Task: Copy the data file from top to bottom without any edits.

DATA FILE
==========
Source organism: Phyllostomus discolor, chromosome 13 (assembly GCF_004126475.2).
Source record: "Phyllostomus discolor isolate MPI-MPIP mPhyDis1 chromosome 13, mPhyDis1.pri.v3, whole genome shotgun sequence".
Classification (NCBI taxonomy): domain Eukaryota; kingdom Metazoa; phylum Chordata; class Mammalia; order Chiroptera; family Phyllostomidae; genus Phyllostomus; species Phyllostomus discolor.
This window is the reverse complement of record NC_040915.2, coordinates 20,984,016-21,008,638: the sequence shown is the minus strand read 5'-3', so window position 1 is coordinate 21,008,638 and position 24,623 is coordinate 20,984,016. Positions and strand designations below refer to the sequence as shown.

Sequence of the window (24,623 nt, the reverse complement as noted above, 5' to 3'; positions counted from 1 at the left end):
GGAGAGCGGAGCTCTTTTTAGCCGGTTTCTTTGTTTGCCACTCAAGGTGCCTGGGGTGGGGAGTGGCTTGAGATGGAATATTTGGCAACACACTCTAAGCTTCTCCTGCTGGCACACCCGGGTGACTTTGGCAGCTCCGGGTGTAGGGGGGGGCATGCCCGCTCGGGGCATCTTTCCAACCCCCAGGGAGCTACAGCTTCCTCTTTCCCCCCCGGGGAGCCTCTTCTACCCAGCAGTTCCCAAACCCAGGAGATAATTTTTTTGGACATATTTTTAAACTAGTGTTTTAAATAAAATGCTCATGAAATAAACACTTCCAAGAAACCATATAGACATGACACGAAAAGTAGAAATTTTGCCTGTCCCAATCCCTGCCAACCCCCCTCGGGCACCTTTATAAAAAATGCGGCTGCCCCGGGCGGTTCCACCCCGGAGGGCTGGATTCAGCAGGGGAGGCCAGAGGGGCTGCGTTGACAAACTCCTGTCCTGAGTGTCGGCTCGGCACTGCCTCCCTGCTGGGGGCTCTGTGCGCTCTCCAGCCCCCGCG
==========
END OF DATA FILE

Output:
Source organism: Phyllostomus discolor, chromosome 13 (assembly GCF_004126475.2).
Source record: "Phyllostomus discolor isolate MPI-MPIP mPhyDis1 chromosome 13, mPhyDis1.pri.v3, whole genome shotgun sequence".
Classification (NCBI taxonomy): domain Eukaryota; kingdom Metazoa; phylum Chordata; class Mammalia; order Chiroptera; family Phyllostomidae; genus Phyllostomus; species Phyllostomus discolor.
This window is the reverse complement of record NC_040915.2, coordinates 20,984,016-21,008,638: the sequence shown is the minus strand read 5'-3', so window position 1 is coordinate 21,008,638 and position 24,623 is coordinate 20,984,016. Positions and strand designations below refer to the sequence as shown.

Sequence of the window (24,623 nt, the reverse complement as noted above, 5' to 3'; positions counted from 1 at the left end):
GGAGAGCGGAGCTCTTTTTAGCCGGTTTCTTTGTTTGCCACTCAAGGTGCCTGGGGTGGGGAGTGGCTTGAGATGGAATATTTGGCAACACACTCTAAGCTTCTCCTGCTGGCACACCCGGGTGACTTTGGCAGCTCCGGGTGTAGGGGGGGGCATGCCCGCTCGGGGCATCTTTCCAACCCCCAGGGAGCTACAGCTTCCTCTTTCCCCCCCGGGGAGCCTCTTCTACCCAGCAGTTCCCAAACCCAGGAGATAATTTTTTTGGACATATTTTTAAACTAGTGTTTTAAATAAAATGCTCATGAAATAAACACTTCCAAGAAACCATATAGACATGACACGAAAAGTAGAAATTTTGCCTGTCCCAATCCCTGCCAACCCCCCTCGGGCACCTTTATAAAAAATGCGGCTGCCCCGGGCGGTTCCACCCCGGAGGGCTGGATTCAGCAGGGGAGGCCAGAGGGGCTGCGTTGACAAACTCCTGTCCTGAGTGTCGGCTCGGCACTGCCTCCCTGCTGGGGGCTCTGTGCGCTCTCCAGCCCCCGCG